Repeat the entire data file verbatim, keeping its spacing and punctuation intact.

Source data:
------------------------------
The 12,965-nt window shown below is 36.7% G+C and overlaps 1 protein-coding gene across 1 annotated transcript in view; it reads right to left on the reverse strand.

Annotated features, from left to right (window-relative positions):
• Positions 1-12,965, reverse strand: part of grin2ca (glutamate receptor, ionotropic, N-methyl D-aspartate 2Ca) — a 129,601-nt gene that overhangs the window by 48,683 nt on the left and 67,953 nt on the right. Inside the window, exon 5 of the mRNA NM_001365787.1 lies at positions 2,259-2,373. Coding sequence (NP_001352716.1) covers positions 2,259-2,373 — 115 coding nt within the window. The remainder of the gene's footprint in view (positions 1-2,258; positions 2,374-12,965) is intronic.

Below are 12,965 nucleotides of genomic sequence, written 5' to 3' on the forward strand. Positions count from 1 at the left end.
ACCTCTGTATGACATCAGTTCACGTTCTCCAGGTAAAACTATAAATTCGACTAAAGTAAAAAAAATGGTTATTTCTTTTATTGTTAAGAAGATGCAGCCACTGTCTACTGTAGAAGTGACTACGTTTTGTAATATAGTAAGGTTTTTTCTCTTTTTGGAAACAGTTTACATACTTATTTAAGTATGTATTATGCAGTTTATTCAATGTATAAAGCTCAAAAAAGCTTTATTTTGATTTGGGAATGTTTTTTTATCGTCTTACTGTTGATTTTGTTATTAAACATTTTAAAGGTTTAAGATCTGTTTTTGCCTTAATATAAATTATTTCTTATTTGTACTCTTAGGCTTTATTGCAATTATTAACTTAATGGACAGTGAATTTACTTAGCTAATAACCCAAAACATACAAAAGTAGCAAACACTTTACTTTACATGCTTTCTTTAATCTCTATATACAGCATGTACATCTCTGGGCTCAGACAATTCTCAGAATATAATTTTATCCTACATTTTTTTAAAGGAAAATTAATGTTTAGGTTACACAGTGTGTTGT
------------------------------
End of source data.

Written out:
The 12,965-nt window shown below is 36.7% G+C and overlaps 1 protein-coding gene across 1 annotated transcript in view; it reads right to left on the reverse strand.

Annotated features, from left to right (window-relative positions):
• Positions 1-12,965, reverse strand: part of grin2ca (glutamate receptor, ionotropic, N-methyl D-aspartate 2Ca) — a 129,601-nt gene that overhangs the window by 48,683 nt on the left and 67,953 nt on the right. Inside the window, exon 5 of the mRNA NM_001365787.1 lies at positions 2,259-2,373. Coding sequence (NP_001352716.1) covers positions 2,259-2,373 — 115 coding nt within the window. The remainder of the gene's footprint in view (positions 1-2,258; positions 2,374-12,965) is intronic.

Below are 12,965 nucleotides of genomic sequence, written 5' to 3' on the forward strand. Positions count from 1 at the left end.
ACCTCTGTATGACATCAGTTCACGTTCTCCAGGTAAAACTATAAATTCGACTAAAGTAAAAAAAATGGTTATTTCTTTTATTGTTAAGAAGATGCAGCCACTGTCTACTGTAGAAGTGACTACGTTTTGTAATATAGTAAGGTTTTTTCTCTTTTTGGAAACAGTTTACATACTTATTTAAGTATGTATTATGCAGTTTATTCAATGTATAAAGCTCAAAAAAGCTTTATTTTGATTTGGGAATGTTTTTTTATCGTCTTACTGTTGATTTTGTTATTAAACATTTTAAAGGTTTAAGATCTGTTTTTGCCTTAATATAAATTATTTCTTATTTGTACTCTTAGGCTTTATTGCAATTATTAACTTAATGGACAGTGAATTTACTTAGCTAATAACCCAAAACATACAAAAGTAGCAAACACTTTACTTTACATGCTTTCTTTAATCTCTATATACAGCATGTACATCTCTGGGCTCAGACAATTCTCAGAATATAATTTTATCCTACATTTTTTTAAAGGAAAATTAATGTTTAGGTTACACAGTGTGTTGT